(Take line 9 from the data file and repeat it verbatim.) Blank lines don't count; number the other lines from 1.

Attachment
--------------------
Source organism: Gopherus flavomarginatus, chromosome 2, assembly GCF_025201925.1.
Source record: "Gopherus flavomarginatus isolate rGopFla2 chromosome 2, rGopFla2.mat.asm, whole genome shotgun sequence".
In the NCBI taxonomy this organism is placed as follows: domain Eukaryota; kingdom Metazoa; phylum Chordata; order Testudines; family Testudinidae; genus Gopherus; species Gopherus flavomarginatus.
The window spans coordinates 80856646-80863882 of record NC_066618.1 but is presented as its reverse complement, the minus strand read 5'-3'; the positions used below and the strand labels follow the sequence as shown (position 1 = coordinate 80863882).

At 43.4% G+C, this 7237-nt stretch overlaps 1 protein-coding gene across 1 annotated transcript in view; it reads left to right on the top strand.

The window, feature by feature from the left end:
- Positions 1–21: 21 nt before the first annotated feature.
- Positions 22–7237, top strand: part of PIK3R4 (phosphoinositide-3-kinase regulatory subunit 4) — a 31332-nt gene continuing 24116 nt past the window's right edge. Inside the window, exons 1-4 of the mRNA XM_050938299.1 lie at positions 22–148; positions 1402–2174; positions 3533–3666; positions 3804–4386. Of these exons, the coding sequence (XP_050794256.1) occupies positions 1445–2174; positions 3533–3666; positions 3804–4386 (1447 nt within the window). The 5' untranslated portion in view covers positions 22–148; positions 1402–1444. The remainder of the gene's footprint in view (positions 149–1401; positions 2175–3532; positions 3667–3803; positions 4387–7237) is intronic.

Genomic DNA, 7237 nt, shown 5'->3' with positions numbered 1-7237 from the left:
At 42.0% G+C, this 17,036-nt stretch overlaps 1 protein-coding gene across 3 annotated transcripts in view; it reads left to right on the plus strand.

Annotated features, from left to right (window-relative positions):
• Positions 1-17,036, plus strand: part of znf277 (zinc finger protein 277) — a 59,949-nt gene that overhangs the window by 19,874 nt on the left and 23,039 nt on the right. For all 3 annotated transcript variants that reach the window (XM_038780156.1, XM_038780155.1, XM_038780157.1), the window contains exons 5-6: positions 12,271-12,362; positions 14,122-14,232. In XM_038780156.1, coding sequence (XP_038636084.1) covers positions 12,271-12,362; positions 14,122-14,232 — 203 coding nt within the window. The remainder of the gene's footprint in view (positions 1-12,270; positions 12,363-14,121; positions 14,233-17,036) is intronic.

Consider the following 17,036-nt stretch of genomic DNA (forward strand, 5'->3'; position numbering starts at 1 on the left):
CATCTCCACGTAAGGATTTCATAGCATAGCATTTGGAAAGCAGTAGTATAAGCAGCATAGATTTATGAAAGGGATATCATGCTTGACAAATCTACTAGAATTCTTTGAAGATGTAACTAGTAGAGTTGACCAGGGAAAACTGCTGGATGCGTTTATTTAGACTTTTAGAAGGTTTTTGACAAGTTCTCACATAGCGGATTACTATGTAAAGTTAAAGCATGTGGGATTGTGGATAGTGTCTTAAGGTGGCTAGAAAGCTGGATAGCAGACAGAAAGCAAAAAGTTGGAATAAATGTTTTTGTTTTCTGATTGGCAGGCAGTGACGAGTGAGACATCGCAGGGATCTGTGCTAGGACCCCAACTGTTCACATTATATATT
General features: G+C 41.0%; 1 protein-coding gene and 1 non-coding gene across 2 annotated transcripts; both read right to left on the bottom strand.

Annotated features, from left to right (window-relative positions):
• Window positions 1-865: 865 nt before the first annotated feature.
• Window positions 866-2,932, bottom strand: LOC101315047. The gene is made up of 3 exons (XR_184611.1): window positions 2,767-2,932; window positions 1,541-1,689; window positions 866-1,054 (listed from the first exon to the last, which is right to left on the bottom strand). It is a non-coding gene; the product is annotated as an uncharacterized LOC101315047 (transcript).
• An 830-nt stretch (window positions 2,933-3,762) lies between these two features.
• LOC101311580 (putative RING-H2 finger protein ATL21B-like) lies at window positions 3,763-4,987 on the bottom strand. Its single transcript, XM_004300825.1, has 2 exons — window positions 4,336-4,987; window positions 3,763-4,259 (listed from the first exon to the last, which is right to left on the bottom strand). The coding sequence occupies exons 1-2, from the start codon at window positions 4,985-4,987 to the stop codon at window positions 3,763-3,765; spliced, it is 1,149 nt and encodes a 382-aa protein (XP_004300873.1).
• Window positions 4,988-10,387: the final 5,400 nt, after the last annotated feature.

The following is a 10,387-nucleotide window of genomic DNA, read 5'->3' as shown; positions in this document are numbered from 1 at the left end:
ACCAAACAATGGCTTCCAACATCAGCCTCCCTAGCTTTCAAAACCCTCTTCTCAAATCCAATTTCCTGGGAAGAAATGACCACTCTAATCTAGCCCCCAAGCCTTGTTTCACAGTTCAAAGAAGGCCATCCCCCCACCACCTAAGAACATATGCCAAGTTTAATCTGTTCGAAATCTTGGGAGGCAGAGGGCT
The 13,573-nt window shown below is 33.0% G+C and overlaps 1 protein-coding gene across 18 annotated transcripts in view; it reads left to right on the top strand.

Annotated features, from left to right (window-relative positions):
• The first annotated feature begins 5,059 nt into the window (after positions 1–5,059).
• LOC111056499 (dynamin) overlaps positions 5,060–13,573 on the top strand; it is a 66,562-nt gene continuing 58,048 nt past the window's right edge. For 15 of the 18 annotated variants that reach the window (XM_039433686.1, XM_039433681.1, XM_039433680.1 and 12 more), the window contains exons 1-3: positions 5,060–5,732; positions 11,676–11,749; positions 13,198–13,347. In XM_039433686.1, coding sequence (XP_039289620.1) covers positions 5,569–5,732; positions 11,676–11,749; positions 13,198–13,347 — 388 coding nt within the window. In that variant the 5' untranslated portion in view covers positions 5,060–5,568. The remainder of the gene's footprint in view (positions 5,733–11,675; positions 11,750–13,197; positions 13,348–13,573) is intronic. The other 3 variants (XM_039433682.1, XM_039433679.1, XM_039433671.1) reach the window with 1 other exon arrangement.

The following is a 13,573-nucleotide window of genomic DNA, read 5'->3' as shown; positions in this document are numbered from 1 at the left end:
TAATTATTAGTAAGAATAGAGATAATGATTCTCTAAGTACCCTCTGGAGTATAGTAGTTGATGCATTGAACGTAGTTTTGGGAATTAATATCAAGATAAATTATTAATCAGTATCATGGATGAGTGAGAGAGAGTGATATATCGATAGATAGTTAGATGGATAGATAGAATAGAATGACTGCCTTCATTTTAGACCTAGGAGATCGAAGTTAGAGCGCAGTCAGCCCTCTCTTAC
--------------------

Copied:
Genomic DNA, 7237 nt, shown 5'->3' with positions numbered 1-7237 from the left: